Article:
Today, LinkedIn to me is an endless stream of connection requests from strangers who want to sell me something. LinkedIn today is regular emails reminding me of birthdays of people I barely know because I, like everyone else, have been remarkably undisciplined about accepting new connection requests over the years. LinkedIn is also just one more content dump that I barely glance at, and it’s less and less useful as a database as both its data and search tools are increasingly restricted in order to incent me to become a paid subscriber.

Am I predicting the demise of LinkedIn? Absolutely not! What LinkedIn needs now is another pivot, back to its database roots. It needs to back away from its social media framing, and think of itself more like a Dun & Bradstreet for people. LinkedIn has to use its proven creativity and the resources of its parent to embed itself so deeply into the fabric of business that one’s career is dependent on a current LinkedIn profile. LinkedIn should create tools for HR departments to access and leverage all the structured content in the LinkedIn database so that they will in turn insist on a LinkedIn profile from all candidates and employees. Resurrect the idea of serving as the internal company directory for companies (and deeply integrate it into Microsoft network management tools). Most exciting of all to me is the opportunity to leverage LinkedIn data within Outlook for filtering and prioritizing email – big opportunities that go far beyond the baby steps we’ve seen so far.

I think LinkedIn’s future is bright indeed, but it depends on management focusing on its remarkable data trove, rather than being a Facebook for business. 

Good Ideas Any Publisher Can Use

A recent article in Forbes offers a very thoughtful interview with Marvin Shanken, founder of the eponymous M. Shanken Publications, a company best known for its titles such as Wine Spectator and Cigar Aficionado.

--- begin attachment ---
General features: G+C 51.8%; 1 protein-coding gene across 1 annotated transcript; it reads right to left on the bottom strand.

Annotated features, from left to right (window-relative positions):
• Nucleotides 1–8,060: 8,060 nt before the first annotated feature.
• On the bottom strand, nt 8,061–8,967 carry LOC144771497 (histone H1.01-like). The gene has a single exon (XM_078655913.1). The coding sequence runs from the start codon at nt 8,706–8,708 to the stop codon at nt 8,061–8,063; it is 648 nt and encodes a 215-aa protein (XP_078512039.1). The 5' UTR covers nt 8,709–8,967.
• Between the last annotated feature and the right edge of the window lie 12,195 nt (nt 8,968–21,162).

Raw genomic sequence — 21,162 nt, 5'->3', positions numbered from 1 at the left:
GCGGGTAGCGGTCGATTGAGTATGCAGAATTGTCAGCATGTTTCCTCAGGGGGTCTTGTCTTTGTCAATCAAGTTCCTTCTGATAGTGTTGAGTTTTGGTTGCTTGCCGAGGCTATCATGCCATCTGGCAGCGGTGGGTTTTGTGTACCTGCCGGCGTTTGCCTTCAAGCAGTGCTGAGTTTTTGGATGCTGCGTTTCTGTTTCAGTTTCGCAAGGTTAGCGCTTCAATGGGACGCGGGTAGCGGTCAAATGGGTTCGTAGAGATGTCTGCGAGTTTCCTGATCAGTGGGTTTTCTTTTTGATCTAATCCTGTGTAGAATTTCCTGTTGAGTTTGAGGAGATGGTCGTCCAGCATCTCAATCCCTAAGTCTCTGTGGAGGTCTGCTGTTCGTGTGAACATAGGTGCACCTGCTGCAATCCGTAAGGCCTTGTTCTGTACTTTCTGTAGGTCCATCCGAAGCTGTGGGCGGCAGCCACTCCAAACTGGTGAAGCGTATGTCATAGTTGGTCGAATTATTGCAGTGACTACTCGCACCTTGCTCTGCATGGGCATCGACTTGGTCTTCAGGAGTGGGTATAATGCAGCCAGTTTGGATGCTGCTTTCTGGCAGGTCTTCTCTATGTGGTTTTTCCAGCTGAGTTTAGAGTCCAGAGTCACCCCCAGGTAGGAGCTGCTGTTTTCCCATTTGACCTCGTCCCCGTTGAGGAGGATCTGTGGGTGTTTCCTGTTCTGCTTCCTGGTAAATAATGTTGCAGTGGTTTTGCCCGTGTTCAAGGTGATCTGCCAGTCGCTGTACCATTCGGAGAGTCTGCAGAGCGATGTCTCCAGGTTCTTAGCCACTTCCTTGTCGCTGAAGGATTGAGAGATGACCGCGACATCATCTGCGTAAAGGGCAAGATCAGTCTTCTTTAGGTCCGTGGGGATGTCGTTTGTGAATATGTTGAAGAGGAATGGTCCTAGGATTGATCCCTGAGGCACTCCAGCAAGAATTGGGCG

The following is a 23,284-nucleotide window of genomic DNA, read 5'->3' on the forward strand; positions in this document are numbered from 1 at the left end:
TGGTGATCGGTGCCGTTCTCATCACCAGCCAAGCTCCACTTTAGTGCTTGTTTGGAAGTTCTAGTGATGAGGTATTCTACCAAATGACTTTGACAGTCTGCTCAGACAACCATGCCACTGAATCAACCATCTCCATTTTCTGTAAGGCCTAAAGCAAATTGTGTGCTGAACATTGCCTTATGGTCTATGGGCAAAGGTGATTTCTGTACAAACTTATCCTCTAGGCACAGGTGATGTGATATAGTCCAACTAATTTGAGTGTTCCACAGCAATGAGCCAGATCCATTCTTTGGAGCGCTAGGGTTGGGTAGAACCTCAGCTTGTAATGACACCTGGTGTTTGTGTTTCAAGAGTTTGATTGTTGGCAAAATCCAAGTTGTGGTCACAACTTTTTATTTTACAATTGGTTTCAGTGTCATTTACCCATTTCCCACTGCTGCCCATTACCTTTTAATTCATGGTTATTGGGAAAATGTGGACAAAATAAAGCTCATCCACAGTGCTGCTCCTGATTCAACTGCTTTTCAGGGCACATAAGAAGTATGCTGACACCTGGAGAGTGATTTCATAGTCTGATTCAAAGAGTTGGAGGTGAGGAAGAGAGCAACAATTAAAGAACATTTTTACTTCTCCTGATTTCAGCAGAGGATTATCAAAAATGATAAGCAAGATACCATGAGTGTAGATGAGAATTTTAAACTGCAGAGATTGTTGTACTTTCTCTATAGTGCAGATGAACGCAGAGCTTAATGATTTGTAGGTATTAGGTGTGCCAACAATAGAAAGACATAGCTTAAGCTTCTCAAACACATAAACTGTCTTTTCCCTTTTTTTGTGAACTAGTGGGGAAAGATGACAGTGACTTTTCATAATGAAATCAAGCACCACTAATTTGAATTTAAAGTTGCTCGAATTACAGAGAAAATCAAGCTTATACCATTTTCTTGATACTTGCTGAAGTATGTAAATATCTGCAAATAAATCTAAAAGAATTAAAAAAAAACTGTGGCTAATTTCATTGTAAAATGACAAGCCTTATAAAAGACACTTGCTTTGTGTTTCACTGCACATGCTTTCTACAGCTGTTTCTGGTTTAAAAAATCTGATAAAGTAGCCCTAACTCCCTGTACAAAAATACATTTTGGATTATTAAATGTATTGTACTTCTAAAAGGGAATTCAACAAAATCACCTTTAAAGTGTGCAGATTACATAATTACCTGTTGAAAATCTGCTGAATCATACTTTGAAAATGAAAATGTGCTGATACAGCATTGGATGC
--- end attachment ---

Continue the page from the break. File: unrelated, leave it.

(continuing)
Marvin Shanken is more than a successful publishing entrepreneur. He’s also a true industry innovator. He has started publications that were mocked at launch because nobody thought they had a chance, before they went on to achieve remarkable success. He blends B2B and B2C publishing strategies in ways that few have tried. He’s stayed focused on print more than his peers and continues to profit handsomely from doing so. 

Shanken attributes his success to the quality of his content, and there is no doubt he produces smart, passionate content for smart, passionate audiences. But as the article notes, that alone is not enough these days. So what’s his secret? I think it’s a series of things. Interestingly, many are concepts we’ve held out to data publishers over the years. Let’s review just a few:

First and foremost, Shanken makes his publications central to their markets. His primary technique: rankings and ratings. By offering trusted, independent ratings on a huge number of wines, Wine Spectator in particular began to drive sales because its audience relied on it so heavily. This in turn caused retailers to promote the ratings to drive more sales. That in turn forced wine producers to highlight the ratings, and in many cases, to advertise as well. Wine Spectator is a central player and made itself a real force in the wine business. This drives both readership and advertising.

Secondly, Shanken gets data the way few B2C publishers do. You can’t spend much time on the Wine Spectator website without getting multiple offers to subscribe to the Wine Spectator database – reviews and ratings on a remarkable 378,000 wines. Content never ends up on the floor at M. Shanken Publications – it’s systematically re-used to create not the typical, mediocre searchable archive offered by most publishers, but rather a high-value searchable database. It’s more work but it’s work that yields a lot of revenue opportunity.

Third, Shanken believes in premium pricing because it reinforces the quality of his content. There is something of a universal truth here, provided you don’t go crazy. I can think of few data publishers who charge for their content “by the pound” and are at the same time market leaders.

Finally, Shanken sees the power of what I call crossover markets, where there is an opportunity for a B2B publisher to repurpose its content as B2C.  Indeed, Shanken got into many of his current titles by creating glossy B2C magazines from modest B2B titles.  But he hasn’t exited B2B: he successfully publishes for both business and consumer audiences.

There’s more, much more, but you get the idea. Some of the key success strategies in data publishing work just as well in other forms of publishing because they are so powerful and so fundamental.


Being in the Middle of a New Data Product